Fig. 6

Steady-state HOE spectra of MCC dissolved in NaOH(aq) with urea-15N. All measurements were recorded at \(+5^{\circ }\hbox {C}\) in \(\hbox {D}_{2}\hbox {O}\)

The effect by urea on the dissolution of cellulose in NaOH(aq) has been suggested either to impact the solvent quality or interact with cellulose, which promotes dissolution. The observed differences in 1JCH couplings for the \(\upbeta\)-MeO-Glcp when dissolved with or without the addition of urea clearly demonstrates that urea has a temperature-dependent influence on the conformation, which is consistent with Zhao et al. (2013) that reports on a change in entropy. Furthermore, using MD simulations, Wernersson et al. (2015) reported that urea itself, i.e. without NaOH being present, improves the solvent quality, which favours the interaction with cellulose in solution. The addition of urea decreases the polarity of the solvent slightly, which turns it into a more favourable solvent for a hydrophobic molecule to dissolve in. This is in agreement with our results, which indicates that urea creates a beneficial chemical environment for the dissolution of cellulose. Hypothetically, the role of urea in the polar NaOH(aq) solution could be to facilitate a more thermodynamically stable conformation of the amphiphilic polymer and through that aid dissolution. The thermodynamically stable conformation appears to be dependent on the C–O rotation of the hydroxyl groups rather than the conformation of the ring because not all the carbons revealed changes. Chen et al. (2015) studied the impact on dissolution of cellulose polymorphs in the presence of urea, concluding that different conformations impact the solubility, which is in line with our results. In a study by Jiang et al. (2014), a direct interaction between \(\hbox {OH}^-\) and amino groups of urea through hydrogen bonds and no direct interaction between urea and cellulose was found. 

Concerning the influence of urea on the hydrophobic interactions in cellulose, Bergenstråhle-Wohlert et al. (2012) and Wernersson et al. (2015) reported on the accumulation of urea close to the hydrophobic surfaces on cellulose in water without alkali using MD simulations while Xiong et al. (2014) and Isobe et al. (2012) suggested from experimental results that an accumulation of urea in the cellulose/NaOH or LiOH-system on the hydrophobic part of the cellulose occurred to prevent agglomeration of the chains. In the work by Cai et al. (2008), experimental results indicated that NaOH hydrates were in favour to bind to cellulose chains through the formation of a new hydrogen-bonded network at low temperatures in contrast to urea hydrates. However, urea hydrates might self-assemble at the surface of the NaOH hydrogen-bonded cellulose to form an inclusion complex. Later, Cai et al. (2012) showed with MD simulations that urea binds to cellulose via hydrogen bonds.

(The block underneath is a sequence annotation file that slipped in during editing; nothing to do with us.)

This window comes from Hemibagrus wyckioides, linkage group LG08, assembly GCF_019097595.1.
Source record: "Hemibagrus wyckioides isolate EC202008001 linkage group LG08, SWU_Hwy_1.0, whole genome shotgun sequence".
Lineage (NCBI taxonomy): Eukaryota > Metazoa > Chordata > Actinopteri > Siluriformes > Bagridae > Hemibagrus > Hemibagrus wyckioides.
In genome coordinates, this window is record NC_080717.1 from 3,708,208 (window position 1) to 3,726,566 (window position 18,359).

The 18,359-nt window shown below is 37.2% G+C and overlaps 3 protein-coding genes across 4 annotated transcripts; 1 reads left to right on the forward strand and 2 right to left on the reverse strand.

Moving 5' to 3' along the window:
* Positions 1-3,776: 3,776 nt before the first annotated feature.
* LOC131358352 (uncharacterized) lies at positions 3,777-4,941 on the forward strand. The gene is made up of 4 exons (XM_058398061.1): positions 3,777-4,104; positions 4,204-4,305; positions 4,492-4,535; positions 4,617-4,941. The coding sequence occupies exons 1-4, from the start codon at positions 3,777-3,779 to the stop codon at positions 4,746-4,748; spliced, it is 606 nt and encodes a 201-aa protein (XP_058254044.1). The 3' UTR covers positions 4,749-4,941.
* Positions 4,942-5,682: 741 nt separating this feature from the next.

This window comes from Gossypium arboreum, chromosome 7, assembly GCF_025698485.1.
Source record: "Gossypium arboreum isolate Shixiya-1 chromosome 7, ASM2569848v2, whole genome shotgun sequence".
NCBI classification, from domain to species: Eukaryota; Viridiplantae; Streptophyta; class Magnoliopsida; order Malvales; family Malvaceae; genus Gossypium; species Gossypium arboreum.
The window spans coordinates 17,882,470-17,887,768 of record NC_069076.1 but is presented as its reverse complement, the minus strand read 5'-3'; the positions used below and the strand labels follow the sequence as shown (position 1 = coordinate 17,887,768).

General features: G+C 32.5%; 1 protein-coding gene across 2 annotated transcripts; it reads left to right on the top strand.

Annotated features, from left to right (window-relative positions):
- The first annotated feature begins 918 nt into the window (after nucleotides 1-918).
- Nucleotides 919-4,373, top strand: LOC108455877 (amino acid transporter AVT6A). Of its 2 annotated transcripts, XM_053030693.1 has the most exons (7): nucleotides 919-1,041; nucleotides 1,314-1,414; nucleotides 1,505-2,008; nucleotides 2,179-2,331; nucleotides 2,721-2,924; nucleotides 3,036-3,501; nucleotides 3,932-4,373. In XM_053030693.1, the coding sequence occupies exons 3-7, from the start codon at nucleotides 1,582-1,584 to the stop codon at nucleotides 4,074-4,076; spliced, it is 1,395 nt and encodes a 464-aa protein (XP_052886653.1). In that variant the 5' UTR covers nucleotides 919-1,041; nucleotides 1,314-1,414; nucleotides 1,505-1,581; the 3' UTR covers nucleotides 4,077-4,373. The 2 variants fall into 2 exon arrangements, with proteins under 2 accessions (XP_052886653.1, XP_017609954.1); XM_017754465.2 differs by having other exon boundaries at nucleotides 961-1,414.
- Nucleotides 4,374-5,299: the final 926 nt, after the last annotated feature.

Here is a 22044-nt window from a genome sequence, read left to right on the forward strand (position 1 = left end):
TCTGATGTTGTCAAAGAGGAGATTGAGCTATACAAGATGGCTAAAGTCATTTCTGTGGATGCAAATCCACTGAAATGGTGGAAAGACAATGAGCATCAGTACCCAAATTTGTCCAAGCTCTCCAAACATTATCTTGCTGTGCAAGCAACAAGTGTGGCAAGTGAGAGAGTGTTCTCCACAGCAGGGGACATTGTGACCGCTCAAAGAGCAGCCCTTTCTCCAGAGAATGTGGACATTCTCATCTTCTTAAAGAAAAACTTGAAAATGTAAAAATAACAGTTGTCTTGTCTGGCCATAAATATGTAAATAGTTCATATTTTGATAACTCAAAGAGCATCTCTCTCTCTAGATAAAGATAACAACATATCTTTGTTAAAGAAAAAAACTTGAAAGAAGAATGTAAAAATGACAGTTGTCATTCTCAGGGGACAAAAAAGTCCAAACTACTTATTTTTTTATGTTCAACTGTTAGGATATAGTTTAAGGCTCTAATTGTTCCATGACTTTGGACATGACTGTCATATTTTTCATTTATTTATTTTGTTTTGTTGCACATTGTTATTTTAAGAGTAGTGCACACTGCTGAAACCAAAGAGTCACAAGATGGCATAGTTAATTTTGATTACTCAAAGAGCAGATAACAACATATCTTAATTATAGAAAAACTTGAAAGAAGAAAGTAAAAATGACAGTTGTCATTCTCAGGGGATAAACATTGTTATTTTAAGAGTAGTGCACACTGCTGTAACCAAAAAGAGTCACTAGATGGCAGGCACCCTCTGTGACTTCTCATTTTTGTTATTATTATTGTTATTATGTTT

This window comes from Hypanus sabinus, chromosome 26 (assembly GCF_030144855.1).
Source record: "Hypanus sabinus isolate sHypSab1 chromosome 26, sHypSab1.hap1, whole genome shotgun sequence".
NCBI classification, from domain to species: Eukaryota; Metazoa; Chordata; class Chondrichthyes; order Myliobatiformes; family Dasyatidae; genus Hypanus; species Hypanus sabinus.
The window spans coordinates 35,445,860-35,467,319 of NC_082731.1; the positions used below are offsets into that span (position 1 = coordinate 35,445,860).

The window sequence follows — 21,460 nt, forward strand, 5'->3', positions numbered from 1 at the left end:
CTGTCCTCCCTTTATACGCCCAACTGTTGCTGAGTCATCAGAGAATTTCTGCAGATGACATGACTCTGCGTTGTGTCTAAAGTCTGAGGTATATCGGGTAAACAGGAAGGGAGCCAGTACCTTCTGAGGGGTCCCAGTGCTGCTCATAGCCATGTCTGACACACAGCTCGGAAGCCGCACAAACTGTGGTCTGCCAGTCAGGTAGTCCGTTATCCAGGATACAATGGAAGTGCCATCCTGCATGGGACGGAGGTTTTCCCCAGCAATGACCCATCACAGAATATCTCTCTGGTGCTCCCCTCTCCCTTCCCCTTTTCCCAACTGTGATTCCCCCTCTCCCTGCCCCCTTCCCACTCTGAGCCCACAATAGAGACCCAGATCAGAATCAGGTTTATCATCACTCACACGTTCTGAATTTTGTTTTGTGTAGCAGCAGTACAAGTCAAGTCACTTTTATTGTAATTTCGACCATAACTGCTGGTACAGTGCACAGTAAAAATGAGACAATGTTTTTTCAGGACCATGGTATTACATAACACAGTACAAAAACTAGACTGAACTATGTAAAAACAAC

Our results indicate an interaction, however a non-specific one, which suggests that urea is not in hydrogen binding distance and does not remain close to the cellulose chain for a longer period of time. Depending on how the urea weakens the hydrophobic interactions, a close association to the hydrophobic patch does not agree with our results. Furthermore, our results do not agree with Egal et al. (2008) who reported on the lack of difference in interaction between cellulose and NaOH(aq) in the presence or absence of urea. Hence, it appears that urea rather than accumulating at a hydrophobic surface instead facilitates a more favourable chemical environment around the carbohydrate inducing conformational changes, which could be the driving force to improved dissolution of cellulose in NaOH(aq).